Enhanced CD-R, self-released, 2004
I know it’s not just me — a lot of Skinny Puppy fans were disappointed with their weak comeback offering last year. So I was immediately taken with how much the opening track on this French five-tracker, “The Fall”, brings to mind the best bits of “Too Dark Park” and “Vivisect VI”. In fact I’d go so far as to say it sounds far more like Skinny Puppy than the teen-rock posturing that cEvin and ‘Ohgr’ (ahem) seem so fond of these days. Don’t get me wrong, there’s no plagiarism going on, but a clear influence makes itself felt.
Thankfully these guys are not a one-trick pony. Although the influence remains apparent in their techniques of song construction and evolution — surprise jump-cuts and thick layering of textures and samples and the like, along with some creative vocal processing — Rauwolfia are definitely looking forward rather than simply trying to rip off those that have gone before. “Naked Blood Restruct” and “The Tense” have more of a noisebeat edge, although still aggressively vocal, and place the band in the same sort of bracket as their countrymen Chrysalide. But unlike a lot of purer rhythmic noise efforts, they’re actually quite catchy; there’s something akin to a chorus on “The Tense” that will get stuck in your head.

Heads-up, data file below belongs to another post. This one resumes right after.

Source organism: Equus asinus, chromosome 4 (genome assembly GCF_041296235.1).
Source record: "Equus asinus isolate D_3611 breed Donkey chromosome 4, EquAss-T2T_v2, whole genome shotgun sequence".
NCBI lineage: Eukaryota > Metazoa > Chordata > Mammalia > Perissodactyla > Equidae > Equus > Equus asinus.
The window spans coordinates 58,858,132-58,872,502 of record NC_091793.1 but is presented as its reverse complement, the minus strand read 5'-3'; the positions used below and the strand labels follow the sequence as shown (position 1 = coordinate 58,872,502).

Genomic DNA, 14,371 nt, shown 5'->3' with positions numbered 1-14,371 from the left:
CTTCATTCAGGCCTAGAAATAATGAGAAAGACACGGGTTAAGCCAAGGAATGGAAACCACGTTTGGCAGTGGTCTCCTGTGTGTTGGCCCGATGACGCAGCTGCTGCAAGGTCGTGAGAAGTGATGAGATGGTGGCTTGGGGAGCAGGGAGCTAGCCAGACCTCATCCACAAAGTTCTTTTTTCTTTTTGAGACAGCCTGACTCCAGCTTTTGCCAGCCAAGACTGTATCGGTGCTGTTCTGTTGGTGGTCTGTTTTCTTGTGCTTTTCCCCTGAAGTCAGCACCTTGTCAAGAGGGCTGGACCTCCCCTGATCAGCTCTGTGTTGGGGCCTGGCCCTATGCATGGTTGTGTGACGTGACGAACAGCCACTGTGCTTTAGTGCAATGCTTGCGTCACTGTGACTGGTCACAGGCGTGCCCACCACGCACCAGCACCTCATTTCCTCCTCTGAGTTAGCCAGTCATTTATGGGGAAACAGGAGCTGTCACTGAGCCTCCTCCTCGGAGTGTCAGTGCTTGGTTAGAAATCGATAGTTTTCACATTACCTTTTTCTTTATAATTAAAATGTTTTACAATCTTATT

There’s definitely a niche for that kind of thing. Industrial doesn’t have to be repetitive to the point of boredom, even if it is harsh and intimidating, and being memorable doesn’t equal selling out. The industrial heroes of the eighties and nineties knew this but I worry that it’s been forgotten by all but the most commercial crossover bands nowadays. The only thing letting this release down, though, apart from its all-too-short length, is the production; somehow everything seems a little flat and lifeless in a way that’s hard to define specifically. It just doesn’t leap out at you in quite the right way. “Press Your IQ” and the very groovy “Dirt” have a fair bit of sonic colour but even they sound a little bit restricted, like the dynamics, stereo spectrum and frequency range have been boxed in. A bit surprising for a band that’s on it’s third CD, maybe, but not insurmountable problems — and I bet it sounds fantastic in clubs.
— Andrew Clegg